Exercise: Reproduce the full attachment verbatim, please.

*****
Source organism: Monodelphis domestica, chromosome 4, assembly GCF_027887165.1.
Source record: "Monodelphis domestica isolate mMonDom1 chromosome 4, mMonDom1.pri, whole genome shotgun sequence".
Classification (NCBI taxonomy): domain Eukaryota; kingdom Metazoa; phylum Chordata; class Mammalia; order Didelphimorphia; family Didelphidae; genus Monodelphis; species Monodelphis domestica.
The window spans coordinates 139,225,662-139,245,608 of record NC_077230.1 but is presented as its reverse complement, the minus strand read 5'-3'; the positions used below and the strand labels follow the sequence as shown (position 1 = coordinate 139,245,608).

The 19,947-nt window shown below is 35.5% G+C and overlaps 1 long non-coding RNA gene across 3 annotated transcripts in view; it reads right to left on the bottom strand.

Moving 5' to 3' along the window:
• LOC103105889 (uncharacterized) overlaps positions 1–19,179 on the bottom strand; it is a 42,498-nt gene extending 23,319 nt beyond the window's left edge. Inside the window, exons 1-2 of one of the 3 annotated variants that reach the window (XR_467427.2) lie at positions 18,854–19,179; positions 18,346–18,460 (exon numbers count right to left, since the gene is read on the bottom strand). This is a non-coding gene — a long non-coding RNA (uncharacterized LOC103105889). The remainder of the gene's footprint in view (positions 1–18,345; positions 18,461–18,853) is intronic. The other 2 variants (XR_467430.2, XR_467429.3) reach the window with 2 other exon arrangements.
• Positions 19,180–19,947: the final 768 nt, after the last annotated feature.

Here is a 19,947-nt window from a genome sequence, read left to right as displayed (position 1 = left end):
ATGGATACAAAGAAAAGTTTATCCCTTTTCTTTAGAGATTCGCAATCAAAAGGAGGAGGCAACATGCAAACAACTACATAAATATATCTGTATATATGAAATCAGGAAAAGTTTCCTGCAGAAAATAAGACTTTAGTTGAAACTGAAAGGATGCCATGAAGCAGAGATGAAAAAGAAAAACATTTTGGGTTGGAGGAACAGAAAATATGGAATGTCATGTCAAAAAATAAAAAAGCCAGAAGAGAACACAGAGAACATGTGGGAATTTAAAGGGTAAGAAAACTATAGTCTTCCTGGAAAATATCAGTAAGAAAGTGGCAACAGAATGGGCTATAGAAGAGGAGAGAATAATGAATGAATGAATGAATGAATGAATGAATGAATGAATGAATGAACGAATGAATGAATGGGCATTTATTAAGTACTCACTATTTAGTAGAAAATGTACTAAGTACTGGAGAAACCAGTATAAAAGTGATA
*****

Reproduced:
Source organism: Monodelphis domestica, chromosome 4, assembly GCF_027887165.1.
Source record: "Monodelphis domestica isolate mMonDom1 chromosome 4, mMonDom1.pri, whole genome shotgun sequence".
Classification (NCBI taxonomy): domain Eukaryota; kingdom Metazoa; phylum Chordata; class Mammalia; order Didelphimorphia; family Didelphidae; genus Monodelphis; species Monodelphis domestica.
The window spans coordinates 139,225,662-139,245,608 of record NC_077230.1 but is presented as its reverse complement, the minus strand read 5'-3'; the positions used below and the strand labels follow the sequence as shown (position 1 = coordinate 139,245,608).

The 19,947-nt window shown below is 35.5% G+C and overlaps 1 long non-coding RNA gene across 3 annotated transcripts in view; it reads right to left on the bottom strand.

Moving 5' to 3' along the window:
• LOC103105889 (uncharacterized) overlaps positions 1–19,179 on the bottom strand; it is a 42,498-nt gene extending 23,319 nt beyond the window's left edge. Inside the window, exons 1-2 of one of the 3 annotated variants that reach the window (XR_467427.2) lie at positions 18,854–19,179; positions 18,346–18,460 (exon numbers count right to left, since the gene is read on the bottom strand). This is a non-coding gene — a long non-coding RNA (uncharacterized LOC103105889). The remainder of the gene's footprint in view (positions 1–18,345; positions 18,461–18,853) is intronic. The other 2 variants (XR_467430.2, XR_467429.3) reach the window with 2 other exon arrangements.
• Positions 19,180–19,947: the final 768 nt, after the last annotated feature.

Here is a 19,947-nt window from a genome sequence, read left to right as displayed (position 1 = left end):
ATGGATACAAAGAAAAGTTTATCCCTTTTCTTTAGAGATTCGCAATCAAAAGGAGGAGGCAACATGCAAACAACTACATAAATATATCTGTATATATGAAATCAGGAAAAGTTTCCTGCAGAAAATAAGACTTTAGTTGAAACTGAAAGGATGCCATGAAGCAGAGATGAAAAAGAAAAACATTTTGGGTTGGAGGAACAGAAAATATGGAATGTCATGTCAAAAAATAAAAAAGCCAGAAGAGAACACAGAGAACATGTGGGAATTTAAAGGGTAAGAAAACTATAGTCTTCCTGGAAAATATCAGTAAGAAAGTGGCAACAGAATGGGCTATAGAAGAGGAGAGAATAATGAATGAATGAATGAATGAATGAATGAATGAATGAATGAATGAACGAATGAATGAATGGGCATTTATTAAGTACTCACTATTTAGTAGAAAATGTACTAAGTACTGGAGAAACCAGTATAAAAGTGATA